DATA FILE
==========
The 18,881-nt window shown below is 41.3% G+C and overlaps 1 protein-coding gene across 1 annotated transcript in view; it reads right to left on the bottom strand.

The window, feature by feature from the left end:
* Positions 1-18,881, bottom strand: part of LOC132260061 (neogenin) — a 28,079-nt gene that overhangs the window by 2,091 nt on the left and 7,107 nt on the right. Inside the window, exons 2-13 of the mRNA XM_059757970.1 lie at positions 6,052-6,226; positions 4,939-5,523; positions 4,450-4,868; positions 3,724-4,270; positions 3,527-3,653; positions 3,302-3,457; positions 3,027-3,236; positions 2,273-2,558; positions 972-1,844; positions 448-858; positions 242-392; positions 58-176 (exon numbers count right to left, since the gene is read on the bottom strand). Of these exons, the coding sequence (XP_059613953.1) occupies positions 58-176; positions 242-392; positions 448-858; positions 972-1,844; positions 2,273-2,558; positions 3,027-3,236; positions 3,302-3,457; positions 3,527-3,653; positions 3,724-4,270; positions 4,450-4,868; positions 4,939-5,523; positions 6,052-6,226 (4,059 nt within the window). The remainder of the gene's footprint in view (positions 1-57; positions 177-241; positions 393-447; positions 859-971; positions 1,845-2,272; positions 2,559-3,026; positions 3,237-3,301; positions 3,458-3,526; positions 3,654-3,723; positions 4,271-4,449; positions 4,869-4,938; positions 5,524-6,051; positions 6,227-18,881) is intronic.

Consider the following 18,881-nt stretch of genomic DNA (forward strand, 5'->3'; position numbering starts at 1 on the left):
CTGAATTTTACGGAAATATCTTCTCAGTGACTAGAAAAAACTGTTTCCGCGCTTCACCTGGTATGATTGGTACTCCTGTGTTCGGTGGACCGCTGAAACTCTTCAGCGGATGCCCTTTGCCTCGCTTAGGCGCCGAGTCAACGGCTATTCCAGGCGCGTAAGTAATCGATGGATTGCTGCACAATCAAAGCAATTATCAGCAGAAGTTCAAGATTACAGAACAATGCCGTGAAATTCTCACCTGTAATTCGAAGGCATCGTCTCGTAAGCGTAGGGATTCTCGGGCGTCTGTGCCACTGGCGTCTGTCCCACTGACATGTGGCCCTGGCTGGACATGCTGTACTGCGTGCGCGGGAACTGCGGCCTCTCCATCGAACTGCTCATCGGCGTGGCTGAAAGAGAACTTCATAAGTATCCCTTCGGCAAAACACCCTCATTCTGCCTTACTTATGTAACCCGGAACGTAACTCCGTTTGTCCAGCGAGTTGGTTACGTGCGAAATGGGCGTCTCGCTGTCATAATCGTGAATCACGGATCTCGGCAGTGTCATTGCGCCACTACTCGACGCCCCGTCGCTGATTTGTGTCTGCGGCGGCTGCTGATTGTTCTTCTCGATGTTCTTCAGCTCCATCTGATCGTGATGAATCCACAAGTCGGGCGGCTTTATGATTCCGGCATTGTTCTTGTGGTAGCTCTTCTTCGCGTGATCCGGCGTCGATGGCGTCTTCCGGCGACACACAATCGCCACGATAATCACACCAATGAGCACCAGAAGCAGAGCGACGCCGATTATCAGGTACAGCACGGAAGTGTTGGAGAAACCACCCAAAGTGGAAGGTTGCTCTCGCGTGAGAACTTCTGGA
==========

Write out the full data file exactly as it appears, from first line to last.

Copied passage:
The 18,881-nt window shown below is 41.3% G+C and overlaps 1 protein-coding gene across 1 annotated transcript in view; it reads right to left on the bottom strand.

The window, feature by feature from the left end:
* Positions 1-18,881, bottom strand: part of LOC132260061 (neogenin) — a 28,079-nt gene that overhangs the window by 2,091 nt on the left and 7,107 nt on the right. Inside the window, exons 2-13 of the mRNA XM_059757970.1 lie at positions 6,052-6,226; positions 4,939-5,523; positions 4,450-4,868; positions 3,724-4,270; positions 3,527-3,653; positions 3,302-3,457; positions 3,027-3,236; positions 2,273-2,558; positions 972-1,844; positions 448-858; positions 242-392; positions 58-176 (exon numbers count right to left, since the gene is read on the bottom strand). Of these exons, the coding sequence (XP_059613953.1) occupies positions 58-176; positions 242-392; positions 448-858; positions 972-1,844; positions 2,273-2,558; positions 3,027-3,236; positions 3,302-3,457; positions 3,527-3,653; positions 3,724-4,270; positions 4,450-4,868; positions 4,939-5,523; positions 6,052-6,226 (4,059 nt within the window). The remainder of the gene's footprint in view (positions 1-57; positions 177-241; positions 393-447; positions 859-971; positions 1,845-2,272; positions 2,559-3,026; positions 3,237-3,301; positions 3,458-3,526; positions 3,654-3,723; positions 4,271-4,449; positions 4,869-4,938; positions 5,524-6,051; positions 6,227-18,881) is intronic.

Consider the following 18,881-nt stretch of genomic DNA (forward strand, 5'->3'; position numbering starts at 1 on the left):
CTGAATTTTACGGAAATATCTTCTCAGTGACTAGAAAAAACTGTTTCCGCGCTTCACCTGGTATGATTGGTACTCCTGTGTTCGGTGGACCGCTGAAACTCTTCAGCGGATGCCCTTTGCCTCGCTTAGGCGCCGAGTCAACGGCTATTCCAGGCGCGTAAGTAATCGATGGATTGCTGCACAATCAAAGCAATTATCAGCAGAAGTTCAAGATTACAGAACAATGCCGTGAAATTCTCACCTGTAATTCGAAGGCATCGTCTCGTAAGCGTAGGGATTCTCGGGCGTCTGTGCCACTGGCGTCTGTCCCACTGACATGTGGCCCTGGCTGGACATGCTGTACTGCGTGCGCGGGAACTGCGGCCTCTCCATCGAACTGCTCATCGGCGTGGCTGAAAGAGAACTTCATAAGTATCCCTTCGGCAAAACACCCTCATTCTGCCTTACTTATGTAACCCGGAACGTAACTCCGTTTGTCCAGCGAGTTGGTTACGTGCGAAATGGGCGTCTCGCTGTCATAATCGTGAATCACGGATCTCGGCAGTGTCATTGCGCCACTACTCGACGCCCCGTCGCTGATTTGTGTCTGCGGCGGCTGCTGATTGTTCTTCTCGATGTTCTTCAGCTCCATCTGATCGTGATGAATCCACAAGTCGGGCGGCTTTATGATTCCGGCATTGTTCTTGTGGTAGCTCTTCTTCGCGTGATCCGGCGTCGATGGCGTCTTCCGGCGACACACAATCGCCACGATAATCACACCAATGAGCACCAGAAGCAGAGCGACGCCGATTATCAGGTACAGCACGGAAGTGTTGGAGAAACCACCCAAAGTGGAAGGTTGCTCTCGCGTGAGAACTTCTGGA